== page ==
Git, GitHub, and RStudio – Part 2: Installing Git

In the last post we gave a brief overview of the benefits of Version Control software, and provided a short description of some of the different software packages that are available.  We concluded by introducing our version control software of choice: Git.

In this post we will cover how to install and get started using Git.  This short tutorial will only cover installing and using Git on a Windows OS (Windows 8.1).  Installation on earlier versions of Windows may differ slightly in the details, although I assume most of the key features have not changed.  Details on other operating systems may be added later.

Before you start

This tutorial has been largely based on the Pro Git book that is available as a PDF for free online, and also available from  This book is well worth a read and it is highly recommended for those starting off with Git.

If you are feeling a bit impatient now, you should be able to follow this tutorial and get started with Git without first reading the book.  But it is highly recommended that you return to it at some stage in the near future.

Like a lot of software packages (including R) Git has quite a steep learning curve and takes a bit to get used to. In particular it is important to understand the fundamental concepts underlying version control.  We will be starting with the Git terminal and in future posts will talk about how to integrate Git with RStudio or another GUI application.

Downloading Git

Downloading Git for Windows is simply a matter of heading over here and saving the file to your machine.  At the time of writing, the current stable release of Git is Version 1.9.5 and is about a 17 MB file.  Of course, if for some reason you want to download any previous version of Git (or even the latest source code) you can easily do that as well. Why? Wait for it…because the software developers use version control!

Installing Git

Locate the Git installation file (most likely in the Downloads folder) and open it to start the installation process.

Git is licensed under the GNU General Public License which basically means that you are free to copy, modify and distribute as you please.  Pause here to say a big thank you to the kind developers of this and other open-source software who provide us with such incredible free tools.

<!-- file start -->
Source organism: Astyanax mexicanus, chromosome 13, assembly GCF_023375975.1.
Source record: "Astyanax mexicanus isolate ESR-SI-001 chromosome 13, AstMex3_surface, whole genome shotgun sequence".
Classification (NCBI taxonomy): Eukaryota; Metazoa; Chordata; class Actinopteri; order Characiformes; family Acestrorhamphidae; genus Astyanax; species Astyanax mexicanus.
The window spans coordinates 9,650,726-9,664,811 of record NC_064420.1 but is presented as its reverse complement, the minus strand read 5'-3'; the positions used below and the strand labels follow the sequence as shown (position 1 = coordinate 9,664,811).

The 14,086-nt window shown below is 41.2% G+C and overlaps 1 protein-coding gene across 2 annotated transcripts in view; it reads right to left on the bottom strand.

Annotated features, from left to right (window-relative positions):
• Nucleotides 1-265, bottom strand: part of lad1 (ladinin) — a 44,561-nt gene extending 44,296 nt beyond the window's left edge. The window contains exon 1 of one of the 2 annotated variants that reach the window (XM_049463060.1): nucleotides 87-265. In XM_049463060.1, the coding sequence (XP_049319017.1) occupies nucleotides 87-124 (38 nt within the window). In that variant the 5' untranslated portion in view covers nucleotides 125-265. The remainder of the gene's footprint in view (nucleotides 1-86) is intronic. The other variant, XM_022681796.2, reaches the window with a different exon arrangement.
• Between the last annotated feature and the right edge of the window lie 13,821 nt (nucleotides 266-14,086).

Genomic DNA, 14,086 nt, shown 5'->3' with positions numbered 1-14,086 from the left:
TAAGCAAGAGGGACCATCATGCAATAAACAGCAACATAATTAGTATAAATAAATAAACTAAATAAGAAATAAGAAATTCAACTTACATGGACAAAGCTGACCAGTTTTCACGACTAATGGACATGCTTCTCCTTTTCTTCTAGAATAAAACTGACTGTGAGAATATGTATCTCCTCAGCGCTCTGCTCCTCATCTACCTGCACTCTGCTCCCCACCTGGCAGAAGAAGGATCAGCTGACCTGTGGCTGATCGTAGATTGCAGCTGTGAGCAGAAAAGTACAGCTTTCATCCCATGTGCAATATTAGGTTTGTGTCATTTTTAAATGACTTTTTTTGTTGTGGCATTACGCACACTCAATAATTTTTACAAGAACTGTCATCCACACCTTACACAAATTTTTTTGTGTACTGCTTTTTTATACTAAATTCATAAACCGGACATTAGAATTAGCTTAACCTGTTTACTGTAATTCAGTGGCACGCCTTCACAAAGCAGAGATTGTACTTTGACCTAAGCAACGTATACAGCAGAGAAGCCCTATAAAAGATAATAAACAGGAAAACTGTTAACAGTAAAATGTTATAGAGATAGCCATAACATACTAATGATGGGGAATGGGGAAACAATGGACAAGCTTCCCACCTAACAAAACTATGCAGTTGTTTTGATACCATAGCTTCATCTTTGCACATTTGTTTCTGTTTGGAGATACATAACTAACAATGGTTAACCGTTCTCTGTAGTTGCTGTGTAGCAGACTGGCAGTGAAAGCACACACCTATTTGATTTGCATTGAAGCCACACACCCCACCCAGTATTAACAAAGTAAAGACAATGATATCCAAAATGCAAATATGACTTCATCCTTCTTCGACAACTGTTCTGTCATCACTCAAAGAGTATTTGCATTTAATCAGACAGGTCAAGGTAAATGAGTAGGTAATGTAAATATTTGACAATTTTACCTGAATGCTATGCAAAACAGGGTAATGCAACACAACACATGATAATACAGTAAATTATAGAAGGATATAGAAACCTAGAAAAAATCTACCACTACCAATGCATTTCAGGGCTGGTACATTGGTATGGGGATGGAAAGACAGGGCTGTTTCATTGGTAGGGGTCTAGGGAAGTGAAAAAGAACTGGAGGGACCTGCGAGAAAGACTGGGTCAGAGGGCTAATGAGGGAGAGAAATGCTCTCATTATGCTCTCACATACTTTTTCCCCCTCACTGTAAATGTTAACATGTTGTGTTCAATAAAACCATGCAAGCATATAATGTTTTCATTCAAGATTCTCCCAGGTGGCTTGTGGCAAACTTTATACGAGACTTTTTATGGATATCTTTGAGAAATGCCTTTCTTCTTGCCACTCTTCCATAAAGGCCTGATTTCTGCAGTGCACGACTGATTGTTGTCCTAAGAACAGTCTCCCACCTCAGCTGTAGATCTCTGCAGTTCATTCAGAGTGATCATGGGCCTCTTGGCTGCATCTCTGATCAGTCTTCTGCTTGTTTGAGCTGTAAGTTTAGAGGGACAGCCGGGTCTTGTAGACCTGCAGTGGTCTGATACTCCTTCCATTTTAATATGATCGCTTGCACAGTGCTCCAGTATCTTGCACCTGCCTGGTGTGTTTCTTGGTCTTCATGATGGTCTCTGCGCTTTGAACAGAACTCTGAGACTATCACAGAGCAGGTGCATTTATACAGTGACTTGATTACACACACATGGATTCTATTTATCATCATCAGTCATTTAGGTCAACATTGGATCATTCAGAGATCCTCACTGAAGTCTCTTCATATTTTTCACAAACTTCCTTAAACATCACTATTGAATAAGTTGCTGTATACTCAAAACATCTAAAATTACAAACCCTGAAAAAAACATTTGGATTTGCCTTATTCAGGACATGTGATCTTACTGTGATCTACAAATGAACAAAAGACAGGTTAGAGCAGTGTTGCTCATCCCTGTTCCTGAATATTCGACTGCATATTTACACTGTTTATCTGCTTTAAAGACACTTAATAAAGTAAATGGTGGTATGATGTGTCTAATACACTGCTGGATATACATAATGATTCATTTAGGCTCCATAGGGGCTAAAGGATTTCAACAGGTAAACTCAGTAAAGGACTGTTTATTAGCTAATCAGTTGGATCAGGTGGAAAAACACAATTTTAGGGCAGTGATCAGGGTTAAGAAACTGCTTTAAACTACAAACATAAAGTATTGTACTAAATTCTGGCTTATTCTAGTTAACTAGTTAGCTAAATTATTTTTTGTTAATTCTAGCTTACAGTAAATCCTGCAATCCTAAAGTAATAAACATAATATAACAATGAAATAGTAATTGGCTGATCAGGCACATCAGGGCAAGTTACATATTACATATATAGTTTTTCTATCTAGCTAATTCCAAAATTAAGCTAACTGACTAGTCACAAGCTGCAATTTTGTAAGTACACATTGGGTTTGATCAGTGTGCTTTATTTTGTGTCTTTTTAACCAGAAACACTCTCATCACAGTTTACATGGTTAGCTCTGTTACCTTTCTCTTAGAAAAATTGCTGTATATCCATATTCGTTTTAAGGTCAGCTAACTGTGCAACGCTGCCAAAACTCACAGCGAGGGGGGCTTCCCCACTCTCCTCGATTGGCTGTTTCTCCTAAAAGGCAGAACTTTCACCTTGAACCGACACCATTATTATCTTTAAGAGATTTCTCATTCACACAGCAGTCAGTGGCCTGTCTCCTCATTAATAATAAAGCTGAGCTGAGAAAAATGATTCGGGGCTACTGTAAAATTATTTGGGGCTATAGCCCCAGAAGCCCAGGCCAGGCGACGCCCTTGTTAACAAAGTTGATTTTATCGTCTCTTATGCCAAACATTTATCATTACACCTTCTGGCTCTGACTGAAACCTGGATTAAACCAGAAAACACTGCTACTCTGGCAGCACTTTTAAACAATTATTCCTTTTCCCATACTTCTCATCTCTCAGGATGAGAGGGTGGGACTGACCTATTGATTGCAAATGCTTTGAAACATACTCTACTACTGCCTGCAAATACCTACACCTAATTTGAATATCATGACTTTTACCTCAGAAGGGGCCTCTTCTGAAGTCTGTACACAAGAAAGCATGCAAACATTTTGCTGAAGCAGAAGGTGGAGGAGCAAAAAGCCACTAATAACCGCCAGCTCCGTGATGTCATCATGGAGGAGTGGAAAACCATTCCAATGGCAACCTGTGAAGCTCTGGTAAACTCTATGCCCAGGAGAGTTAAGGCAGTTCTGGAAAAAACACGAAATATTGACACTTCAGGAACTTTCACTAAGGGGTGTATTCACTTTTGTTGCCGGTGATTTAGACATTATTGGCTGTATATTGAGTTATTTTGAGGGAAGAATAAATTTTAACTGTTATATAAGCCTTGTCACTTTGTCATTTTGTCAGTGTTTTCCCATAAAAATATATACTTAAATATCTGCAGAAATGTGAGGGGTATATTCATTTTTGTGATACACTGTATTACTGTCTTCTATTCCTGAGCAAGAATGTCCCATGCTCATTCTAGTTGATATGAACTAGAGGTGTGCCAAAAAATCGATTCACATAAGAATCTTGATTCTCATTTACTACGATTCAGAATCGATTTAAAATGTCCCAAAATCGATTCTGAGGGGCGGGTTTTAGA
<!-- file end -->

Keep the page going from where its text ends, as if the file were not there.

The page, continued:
Next you will be presented with a set of installation options.  Unless you have a reason for doing different, it is probably best to simply accept the default settings.Installation2

In the next window you will be given the option of adjusting your PATH environment.  Again, the simplest will be to select the second option, and allow the installation process to add some details to your system PATH.  You should also accept the default settings in the next window where it details how Git treats the line endings in text files.



The installation should now begin, and will takes a few minutes depending on the particulars of your system.  Congratulations! You have now successfully installed Git on your machine!

An alternative way to install Git

If you are planning to use the online remote repository GitHub (which we will talk about later) you can also install Git by downloading the GitHub for Windows GUI.  This will download the Git software, as well as the handy GUI and automatically set up a bunch of your settings.

There is also a GitHub for Mac GUI, which I assume is very similar.

Getting Started: Configuring Git

First thing to do is to setup Git on your system.

Open Git Bash (type “Git Bash” without quotations into the Windows search bar to find the application).  This is the command line interface for Git.  Alternatively, you can open a command prompt window (type “cmd” into Windows search bar”). GitBashIf your PATH has been modified correctly during setup, typing “git” into the Windows command prompt should result in a print out of Git commands.  If the command prompt returns something like “command not found”, Git has not been properly added to your PATH.   Either add Git to the system PATH or use Git Bash.

The first thing to do with a new installation of Git is to set your user name and email address.  Type the following into Git Bash:

git config --global "YOUR NAME"
git config --global "YOUREMAIL@EXAMPLE.COM"

To check your settings type:

git config --list

This should print out the configuration settings of Git on your system. If the user name or email is incorrect, simply repeat the above commands with the correct information.
You should only have to set up the Git configuration once, although it can be updated or modified at any time.

Getting Started: Setting up Git Project and first Commit